Advice on manners and morals.

Advice on manners and morals.

Advice on manners and morals.

Advice on manners and morals.
Aug. 25 2005 7:19 AM

Monster-In-Law

Dealing with a toxic parental relationship.

9_dearprudence_01

Get "Dear Prudence" delivered to your inbox each week; click here to sign up. Please send your questions for publication to prudence@slate.com. (Questions may be edited.)

Dear Prudence,
Ever since I got married three years ago, the relationship with my parents has been strained. My husband and I married within six months of meeting, and things have been wonderful between us, even through a bankruptcy, miscarriage, and unemployment. Fortunately, I have a wonderful relationship with my in-laws. It's clear that my parents don't like my husband (though they would never directly say so). I want to have a relationship with them, but my mother's idea of "having lunch" is two hours of complaining about me, my husband, and our life together. Visits involve giving my husband the third degree about his job and his income. I feel as if my mother, in particular, is trying to make me choose between my husband and her and my dad. I cannot tell if this attempted manipulation is conscious or not; my whole life I have felt that I am in their good graces as long as I do exactly what they say. (By the way, I am an only child.) The way I see it, I would never let a friend treat me this way, so why should I let my parents do it? I feel that the relationship with my parents, in its current state, is toxic, and I don't want it to put unnecessary strain on my marriage. My husband is always pleasant to his in-laws and supports me, no matter how I handle the situation. I want to address this matter now before we have children. I don't want Grandma and Grandpa talking badly about Daddy behind my back, you know? Thanks for your help.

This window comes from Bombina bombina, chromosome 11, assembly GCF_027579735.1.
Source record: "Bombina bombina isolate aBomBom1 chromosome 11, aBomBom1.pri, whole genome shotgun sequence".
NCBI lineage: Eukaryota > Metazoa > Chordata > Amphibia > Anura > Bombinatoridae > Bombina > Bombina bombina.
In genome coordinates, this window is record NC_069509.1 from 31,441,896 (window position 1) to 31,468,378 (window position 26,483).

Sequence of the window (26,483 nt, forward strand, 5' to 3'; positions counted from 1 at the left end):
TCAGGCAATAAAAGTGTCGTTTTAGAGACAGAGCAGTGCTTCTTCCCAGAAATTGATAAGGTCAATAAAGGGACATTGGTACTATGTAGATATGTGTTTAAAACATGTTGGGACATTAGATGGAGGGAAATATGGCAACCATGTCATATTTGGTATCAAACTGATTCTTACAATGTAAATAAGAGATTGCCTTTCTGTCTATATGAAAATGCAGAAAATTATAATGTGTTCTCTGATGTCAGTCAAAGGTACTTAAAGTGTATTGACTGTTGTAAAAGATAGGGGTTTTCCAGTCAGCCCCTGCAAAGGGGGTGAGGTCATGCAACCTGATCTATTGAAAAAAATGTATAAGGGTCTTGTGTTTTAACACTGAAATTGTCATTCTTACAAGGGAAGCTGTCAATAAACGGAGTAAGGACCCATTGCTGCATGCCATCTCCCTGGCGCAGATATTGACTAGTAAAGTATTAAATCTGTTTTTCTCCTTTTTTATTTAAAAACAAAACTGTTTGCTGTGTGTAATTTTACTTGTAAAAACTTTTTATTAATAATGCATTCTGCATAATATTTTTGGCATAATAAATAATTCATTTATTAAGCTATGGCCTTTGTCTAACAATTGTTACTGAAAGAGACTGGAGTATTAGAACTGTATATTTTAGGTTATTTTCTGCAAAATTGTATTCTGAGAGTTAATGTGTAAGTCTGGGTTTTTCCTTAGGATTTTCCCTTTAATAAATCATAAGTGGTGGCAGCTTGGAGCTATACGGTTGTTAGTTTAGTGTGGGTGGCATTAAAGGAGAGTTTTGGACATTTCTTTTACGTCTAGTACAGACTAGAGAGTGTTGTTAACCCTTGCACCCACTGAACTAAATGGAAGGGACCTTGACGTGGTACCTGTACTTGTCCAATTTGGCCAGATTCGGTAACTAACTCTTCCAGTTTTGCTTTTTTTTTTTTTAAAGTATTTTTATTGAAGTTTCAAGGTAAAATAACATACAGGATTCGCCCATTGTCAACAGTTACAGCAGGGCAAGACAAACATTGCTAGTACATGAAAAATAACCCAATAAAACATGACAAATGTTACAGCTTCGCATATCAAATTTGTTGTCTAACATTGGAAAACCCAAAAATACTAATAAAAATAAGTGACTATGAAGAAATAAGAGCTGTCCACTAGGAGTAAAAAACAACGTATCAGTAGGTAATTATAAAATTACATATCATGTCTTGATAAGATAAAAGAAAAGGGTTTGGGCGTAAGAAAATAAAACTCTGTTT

—Not a Little Girl Anymore

Dear Not,
You seem to have a pretty good understanding of the dynamic at work here. Your parents—perhaps Mom, particularly—have taken their emotional investment in you, their only child, to unhealthy and controlling lengths. Your mother sounds success- or money-obsessed, not to mention possessive. Rather than just lop it off with your folks, you can have it out with them and say the tenor of the relationship is not, in your opinion, healthy. They can either make a serious effort to correct the patterns they've fallen into, or, not wishing to be masochistic any longer, you will reduce contact to a bare minimum. And do spell out that the emphasis on, and grilling about, income is unacceptable. By the way, hats off to you and your husband for rising above the setbacks you've had to deal with.